For example, Connecticut reduced the assumed rates of return (and discount rates) for its State Employees Retirement System and Teachers’ Retirement System from 8% to 6.9% in 2017 and 2019, respectively, but the state concurrently adopted funding and amortization policies that would stabilize long-term contribution rates.3 Collectively, these polices help to mitigate the impact of market volatility on plan financials and the state’s budget, while also factoring positively in rating agency scoring.4

Setting realistic return assumptions is critical to plan fiscal health given the importance of investment returns— they make up more than 60% of public pension plan revenue.5 However, adjusting return assumptions is not the only tool at policymakers’ disposal for mitigating economic risk. Another strategy is to adopt a formal costsharing policy that distributes unexpected cost increases—costs that result from short- or long-term deviations from plan expectations—between employers and plan members.

Ensuring cost predictability through cost-sharing

The five years of data also demonstrate the role that cost-sharing plan provisions can play in supporting cost predictability. In particular, Tennessee, Wisconsin, and South Dakota report steady and consistent budget costs over the five-year time horizon while remaining at or near full funded status. In fact, these three states are the only ones in which funded status remained above 90% while pension contribution rates varied by less than 1% of payroll over the five years ending in 2018.

This high level of cost predictability reflects the impact of the different cost-sharing features each state employs as part of plan benefit design, in addition to consistently making full actuarial contributions each year. South Dakota and Wisconsin have a long track record of using variable employee contributions or retiree cost of living adjustments (COLAs) to share the costs of investment shortfalls—or the benefits of strong financial markets— with employees and retirees. Tennessee adopted a hybrid plan with cost-sharing policies after weathering the Great Recession.

In comparison, well-funded plans without cost-sharing features struggled to achieve both consistent costs and maintenance of funding levels over the five-year period ending in 2018. For example, New York maintained a funded ratio in the high 90s between 2014 and 2018 but experienced fluctuations in employer costs as a percent of payroll of nearly 6 percentage points. Data going back to 2008 show even more volatility in costs, in which employer contribution rates in the state ranged from 8% to almost 22% of payroll. North Carolina, a well-funded state without cost-sharing, had costs increase significantly over longer time periods, about 6 percentage points during the 10-year period, and the system’s funded ratio fell by 10 percentage points—from 99% in 2014 to 89% in 2018.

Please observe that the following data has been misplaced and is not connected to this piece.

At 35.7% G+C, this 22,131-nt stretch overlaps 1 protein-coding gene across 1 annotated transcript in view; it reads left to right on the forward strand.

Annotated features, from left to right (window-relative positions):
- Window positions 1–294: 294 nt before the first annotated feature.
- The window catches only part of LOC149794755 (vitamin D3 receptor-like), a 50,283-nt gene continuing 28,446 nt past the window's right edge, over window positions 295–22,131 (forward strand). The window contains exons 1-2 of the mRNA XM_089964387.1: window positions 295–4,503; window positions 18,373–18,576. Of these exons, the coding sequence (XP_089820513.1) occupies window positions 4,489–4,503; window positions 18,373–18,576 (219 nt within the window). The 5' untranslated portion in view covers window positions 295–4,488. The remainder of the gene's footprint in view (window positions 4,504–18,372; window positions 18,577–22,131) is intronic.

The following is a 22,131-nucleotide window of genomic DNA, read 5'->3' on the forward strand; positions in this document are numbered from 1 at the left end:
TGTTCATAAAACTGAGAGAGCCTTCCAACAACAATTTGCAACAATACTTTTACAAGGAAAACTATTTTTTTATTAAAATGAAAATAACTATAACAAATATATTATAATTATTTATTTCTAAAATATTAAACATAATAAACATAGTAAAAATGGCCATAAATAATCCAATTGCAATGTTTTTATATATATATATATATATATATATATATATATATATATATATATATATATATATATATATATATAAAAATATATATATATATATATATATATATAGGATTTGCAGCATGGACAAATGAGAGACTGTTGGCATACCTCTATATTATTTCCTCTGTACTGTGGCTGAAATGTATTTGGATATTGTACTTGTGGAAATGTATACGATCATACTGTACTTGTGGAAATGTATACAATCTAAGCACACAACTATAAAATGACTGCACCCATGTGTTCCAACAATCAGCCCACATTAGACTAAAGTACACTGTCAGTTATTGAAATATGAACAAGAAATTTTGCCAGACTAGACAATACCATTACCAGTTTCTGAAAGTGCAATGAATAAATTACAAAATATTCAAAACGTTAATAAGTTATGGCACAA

The graphic below illustrates how both New York and North Carolina, two good examples of well-funded plans without cost-sharing features, have experienced greater long-term volatility in costs compared with the three cost-sharing states: Wisconsin, Tennessee, and South Dakota. These states were chosen because all five are among the eight best-funded states, so the differences we see here are primarily due to differences in costsharing features, as opposed to differences in payments to address unfunded liabilities.

 

Pew also looks at expected employer cost going forward to determine if cost-sharing measures can further protect state budgets. For example, Figure 4 illustrates the employer cost variability metric—how the employer cost, as a percent of payroll, is projected to change under a low return scenario—for the five states.6 Well-funded plans with cost-sharing features tend to fare better: South Dakota, Wisconsin, and Tennessee would see zero or small changes in employer costs, while North Carolina and New York experience much larger increases under the same low return scenario.

 

Although cost-sharing features are not required for full funding, many states have adopted variable employee contributions or variable COLAs in an effort to reduce the volatility of employer costs and limit ad hoc benefit changes. Following the Great Recession, many states elected to retroactively share retirement plan risk with members, including in some cases reducing COLAs for retirees or increasing contributions for current workers. Making cost-sharing part of the benefit design can reduce instances in which workers realize they were bearing risk after an economic downturn or other negative event had already transpired.7